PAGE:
An Entertaining, Oscar-Winning Detective Story From Argentina
Winner of the Academy Award for Best Foreign Language Film, The Secret in Their Eyes (2009) is a law-enforcement procedural that most grownups will find emotionally engaging. The narrative involves two murders, but the movie also has elements of romance and humor. This exceptionally well-crafted film was written, directed and edited by Juan José Campanella, who managed to create a lot of dramatic tension. The story is set in Buenos Aires, and the dialogue is in Spanish. The DVD provides English subtitles.
Everything in The Secret in Their Eyes centers on recently retired criminal investigator Benjamín Esposito (Ricardo Darín). In about 1999 he's haunted by a rape and murder case he worked on 25 years earlier, and he decides to write a book about it. He renews his friendship with a judge, Irene Menéndez Hastings (Soledad Villamil), and it's clear these two are romantically attracted to each other. In flashbacks, the film shows events occurring when Esposito and his alcoholic coworker Pablo Sandoval (comic Guillermo Francella) were investigating the crime. Esposito is a moral man who gets caught up in a noirish web, and his experiences turn him melancholy.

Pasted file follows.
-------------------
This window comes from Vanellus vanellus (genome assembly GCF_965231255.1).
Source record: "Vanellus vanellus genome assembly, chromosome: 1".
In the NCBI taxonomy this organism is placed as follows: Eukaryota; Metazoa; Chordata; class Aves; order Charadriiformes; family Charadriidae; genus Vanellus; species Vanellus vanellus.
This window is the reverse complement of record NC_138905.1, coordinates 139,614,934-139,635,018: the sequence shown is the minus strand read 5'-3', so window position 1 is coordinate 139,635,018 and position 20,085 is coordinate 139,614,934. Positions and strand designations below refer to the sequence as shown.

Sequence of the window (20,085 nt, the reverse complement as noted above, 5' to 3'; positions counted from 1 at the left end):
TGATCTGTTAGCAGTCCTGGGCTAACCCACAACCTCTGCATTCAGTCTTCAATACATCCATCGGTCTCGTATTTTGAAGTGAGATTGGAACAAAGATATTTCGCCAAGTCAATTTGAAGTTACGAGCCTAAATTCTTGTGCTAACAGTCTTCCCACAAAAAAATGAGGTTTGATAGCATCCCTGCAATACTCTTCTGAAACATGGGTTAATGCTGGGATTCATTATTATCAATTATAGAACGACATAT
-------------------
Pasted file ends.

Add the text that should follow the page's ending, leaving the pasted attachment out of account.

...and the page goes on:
The Secret in Their Eyes avoids clichés, and the narrative unveils a number of surprises. There are unexpected shifts in mood, but these are handled expertly. Probably the most memorable scene involves locating and chasing down a suspect in a jam-packed soccer stadium.
Director's Commentary and a Pair of Featurettes
The DVD containing The Secret in Their Eyes supplies an informative feature-length commentary by writer-director-editor Juan José Campanella. He speaks in Spanish, but English subtitles are provided. He characterizes the film as having two storylines: "a love story and a detective story." But he doesn't talk much about the plot, focusing instead on what he calls "the energy curve of the tones." He makes a lot of analogies between the movie and a piece of music. Toward the end of his commentary, Campanella points out that the film deliberately doesn't cover what Esposito does with the startling information he learns about the fate of a murderer in hopes that each viewer will ask the question: "What would I do?"
There are two featurettes on the DVD, but they are of only passing interest at best. One is a four-minute behind-the-scenes featurette, which doesn't do much other than give you a chance to see writer-director-editor Juan José Campanella. The other is the 10 1/2-minute "Casting The Secret in Their Eyes," which shows what appears to be footage from screen tests for six of the supporting roles.
Release Date: September 21, 2010
Total Runtime: 2 hours 9 minutes
MPAA Rating: R for a Rape Scene, Violent Images, Some Graphic Nudity and Language